Παρασκευή, 17 Μαΐου 2013

International Day Against Homophobia and Transphobia - 17 May





International Day Against Homophobia and Transphobia




rainbow flag
On this day in 1990, 
the World Health Organization (WHO) removed homosexuality from its list 
of mental illnesses.


Like racism, xenophobia or anti-semitism, homophobia and transphobia are forms of discrimination.

They include the negative attitudes that can lead to rejection and to direct or indirect discrimination towards gay men, lesbians, bisexual, transsexual or transgendered people, or toward anyone whose physical appearance or behaviour does not fit masculine or feminine stereotypes.

While the Universal Declaration of Human Rights and other international instruments prohibit discrimination, over 75 countries currently have sodomy laws or other legal provisions criminalising homosexuality.

Apart from the inherent violation of criminalising sexual conduct, these laws empower police and other authorities to abuse, harass, extort, imprison and even execute people whose sexual orientation, gender identity or expression differs from dominant norms.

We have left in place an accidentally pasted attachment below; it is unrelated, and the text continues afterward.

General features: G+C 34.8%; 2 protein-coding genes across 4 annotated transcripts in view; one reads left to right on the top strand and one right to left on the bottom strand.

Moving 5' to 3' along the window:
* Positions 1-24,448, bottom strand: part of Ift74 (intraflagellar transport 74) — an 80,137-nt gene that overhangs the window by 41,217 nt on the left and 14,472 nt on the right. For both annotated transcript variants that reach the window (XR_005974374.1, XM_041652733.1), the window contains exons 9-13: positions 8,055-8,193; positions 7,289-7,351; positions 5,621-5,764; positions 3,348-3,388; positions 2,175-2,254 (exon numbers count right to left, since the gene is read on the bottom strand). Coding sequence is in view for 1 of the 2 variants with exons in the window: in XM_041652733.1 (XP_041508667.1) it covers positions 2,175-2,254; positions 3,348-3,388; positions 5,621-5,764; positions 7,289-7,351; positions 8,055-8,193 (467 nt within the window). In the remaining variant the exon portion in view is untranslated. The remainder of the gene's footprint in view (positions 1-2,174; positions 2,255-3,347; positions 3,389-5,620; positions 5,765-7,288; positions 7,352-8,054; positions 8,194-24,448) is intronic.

Sources: 
International Day Against Homophobia, International Gay & Lesbian Human Rights Commission

Selected Learning Materials

Study Guide on Sexual Orientation and Human Rights
Short introduction into the human rights framework regarding sexual orientation.


This curriculum is intended to further thoughtful examination and responsible action among high school students about lesbian, gay, bisexual and transgender issues. 

It consists of an introduction and nine activities for use with upper secondary/high schools.

Designed to help educators create a safe space for lesbian, gay, bisexual and transexual (LGBT) youth in schools, this guide provides concrete strategies for supporting LGBT students, educating about anti-LGBT bias and advocating for changes within schools.
This handbook is designed for human rights organisations intending to monitor the occurrence of homophobic and transphobic incidents and violence in order to advocate for legislative changes to increase legal protections against violence motivated by hatred towards lesbian, gay, bisexual and transgender people.
Useful Links

Gay, Lesbian and Straight Education Network (GLSEN)

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